Going to school was not as satisfying.  I struggled to keep up.  I was not a stupid girl, but I felt stupid in those classrooms.  I craved the attention of friends and a sense of belonging.  I spent my 8th grade year trying to discover what personality I would choose now that I was free from a suicidal wardrobe that warded off any opportunity to make a  friend.  Sissy and I parted ways after we got off the bus and I swam in a sea of students that all felt a lot bigger in personality than me.  I was no longer wearing polyester pants on the outside, but on the inside I felt like everyone could tell I was one outfit away from a geriatric funeral pantsuit.  

My cousin R.A. went to the same school.  He denied that we were related, and told his friends that I was from a step family of his grandfathers.  His mother was my mothers sister, but in the public, I was not his relative.  He was not allowed to speak to me.  He was not allowed to claim me.  When I talked to him about it at a Thanksgiving dinner, he explained that it was too embarrassing to talk about at school.  We could be close in the safety of secrecy, but not in public.

There was tension between the two families and I managed to land on the wrong side.  I was a traitor now.  My relationship with my new Mom, Dad and my siblings was in direct conflict with the war over which set of children were the better children, in the marriage of my grandfather and his wife,   In one sense, I was a liability for the F-Family.  I was so broken nothing could be done with me. At the same time, I was an example they used to demonstrate how his new wife was attempting to rid herself of his family.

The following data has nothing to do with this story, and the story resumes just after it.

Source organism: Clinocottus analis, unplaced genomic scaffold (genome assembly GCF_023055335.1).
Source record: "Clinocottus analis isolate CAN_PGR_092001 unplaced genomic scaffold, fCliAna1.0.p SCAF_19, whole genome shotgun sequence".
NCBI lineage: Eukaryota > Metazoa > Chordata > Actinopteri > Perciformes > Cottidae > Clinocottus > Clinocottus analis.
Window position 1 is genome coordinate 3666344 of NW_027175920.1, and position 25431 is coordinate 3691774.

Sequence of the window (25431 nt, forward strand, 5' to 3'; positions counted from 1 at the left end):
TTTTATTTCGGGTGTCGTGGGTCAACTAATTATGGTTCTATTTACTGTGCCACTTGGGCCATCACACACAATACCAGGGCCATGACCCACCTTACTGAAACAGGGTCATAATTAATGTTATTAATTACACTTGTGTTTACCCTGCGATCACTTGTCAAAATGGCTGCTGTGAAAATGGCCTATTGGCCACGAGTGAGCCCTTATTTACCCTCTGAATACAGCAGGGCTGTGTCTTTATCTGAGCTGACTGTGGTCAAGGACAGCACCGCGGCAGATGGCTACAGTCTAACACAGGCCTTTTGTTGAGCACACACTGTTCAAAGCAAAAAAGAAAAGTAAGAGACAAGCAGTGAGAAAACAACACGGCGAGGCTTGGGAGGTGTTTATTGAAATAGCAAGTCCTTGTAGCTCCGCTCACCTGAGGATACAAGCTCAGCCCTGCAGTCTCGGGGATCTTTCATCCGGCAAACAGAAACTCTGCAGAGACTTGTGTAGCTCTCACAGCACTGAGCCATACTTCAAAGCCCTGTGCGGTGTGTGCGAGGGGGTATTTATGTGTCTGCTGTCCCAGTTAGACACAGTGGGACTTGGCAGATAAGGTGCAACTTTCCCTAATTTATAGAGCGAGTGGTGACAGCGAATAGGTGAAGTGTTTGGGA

I didn't have the vocabulary or the maturity to understand that I was struggling with my identity.  I didn't know if I was a sweet sister with a lot of spunk, or a stupid girl with a learning disability. I wasn't a F-Family member. I wasn't an M-Family member.  Yet, both families seemed to be stuck with me. 

Mom and Dad M would talk about the lack of money in secret code that was not hard to crack.  They were promised a monthly boarding fee that they rarely received. Just as Christmas season came  it was announced that my Grandfather and his wife were not buying gifts for their kids and I was legally their child. Neither me, nor Dad M received a present from them.  It was as fair as they could be. 

I lost hope that one day I would get my Dad back. He would never pull me to the side at family get togethers and ask me to come home.  He would never show up in his pickup and tell me to pack my things. He didn't miss me. He was a man who always paid his bills and he had forgotten to even do that. I began to believe his wife was right. He was stuck with me against his will. She helped him get out of debt and get out of raising me. She did him a favor.